Originally appeared in MiFID Monitor
European Commissioner for Internal Market and Services Charlie McCreevy has called for the industry to establish central clearing counterparties for the credit derivatives markets before the end of the year. During the first meeting of the European Commission’s working group on derivatives, McCreevy stressed the urgency for more transparency in the market, especially in the area of credit default swaps (CDSs).
“At US$600 trillion, the size of derivatives markets today is such that we cannot let this OTC market continue without adequate counter party clearing. This is particularly urgent for CDSs,” he told the group, which is composed of representatives from the industry and the regulators and chaired by the European Commission.
Participants at the meeting also agreed that technical work would proceed in subgroups to deal with issues such as which CDS types would be cleared by when and which standards should apply to central clearing counterparties to ensure their robustness. The subgroups will also discuss how to ensure coherence with work taking place in the US, how to deal with price reporting, and how to ensure adequate information and supervision by regulators. The derivatives working group agreed to meet again early in December.
The Commission’s objective is to set up a clear roadmap on how to ensure that CDS are cleared through a central clearing counterparty by the end of this year and all participants confirmed that this was reasonable timing.
McCreevy discussed his concern about the derivatives market in light of the market conditions: “In the current crisis these complex and often opaque instruments have come under the spotlight. Given their size the question most frequently being asked is do they pose unnecessary risks to financial markets?”
He has a particular concern about CDSs because they now account for around 10% of all derivatives and can result in large payments having to be made in the event of a bankruptcy of a company. The fact that these derivatives are traded OTC gives rise to concerns that in the event of the failure of a significant party to honour its obligations there could be serious knock on effects for other financial players, says McCreevy.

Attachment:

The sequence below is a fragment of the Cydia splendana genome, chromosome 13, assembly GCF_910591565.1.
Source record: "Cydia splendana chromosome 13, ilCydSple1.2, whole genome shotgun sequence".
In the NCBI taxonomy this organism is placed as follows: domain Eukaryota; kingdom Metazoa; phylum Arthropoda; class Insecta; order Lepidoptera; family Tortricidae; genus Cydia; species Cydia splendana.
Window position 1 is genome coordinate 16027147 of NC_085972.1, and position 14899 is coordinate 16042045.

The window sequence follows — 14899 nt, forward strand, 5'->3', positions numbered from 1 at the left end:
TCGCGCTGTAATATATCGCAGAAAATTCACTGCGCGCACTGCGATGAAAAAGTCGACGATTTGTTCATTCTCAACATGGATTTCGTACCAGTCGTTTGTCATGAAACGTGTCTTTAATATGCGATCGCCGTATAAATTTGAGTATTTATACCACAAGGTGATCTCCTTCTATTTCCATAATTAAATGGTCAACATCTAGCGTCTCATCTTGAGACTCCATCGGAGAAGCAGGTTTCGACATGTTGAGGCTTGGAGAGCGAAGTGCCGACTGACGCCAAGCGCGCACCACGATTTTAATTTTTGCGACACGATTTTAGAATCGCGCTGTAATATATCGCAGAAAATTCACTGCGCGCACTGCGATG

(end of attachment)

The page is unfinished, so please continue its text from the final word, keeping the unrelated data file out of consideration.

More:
“I am aware of the many reasons why more of these derivatives are not exchange traded. However I am not convinced that more derivatives could not be standardised. This is one of the issues we need to look at in the time ahead,” he continued. “But there is a far more pressing need and that is to have a central clearing counterparty for these derivatives. This has been underlined by the collapse of Lehman who was a major counterparty in the derivatives area. In addition there was also considerable speculation on Lehman’s default through the use of CDSs, which again increase the counterparty risk in regard to these instruments.”
According to estimates of the Bank for International Settlements the total notional amount outstanding for CDSs is almost US$60 trillion dollars, which is 10% of the total derivatives market. “No one is able to say how these swaps will unwind. Regulators have little sight of potential liabilities that could be building up for individual participants. The opaqueness of these products leads to nasty surprises when things go wrong,” McCreevy warned.
“The failure of the Icelandic banks is the latest in a line of credit defaults in recent weeks. Already at least one bank has had to write down a significant amount as a result of the failure. The potential knock on effect to other players in the market is obvious. Regulators need to have a much better view of where the real risks in these instruments lie,” he continued.
He stated that he would also like to have by the end of this year, concrete proposals as to how the risks from credit derivatives can be mitigated. “More generally, I also would like to have a systematic look at derivatives markets in the aftermath of the lessons learned from the current turmoil,” he concluded.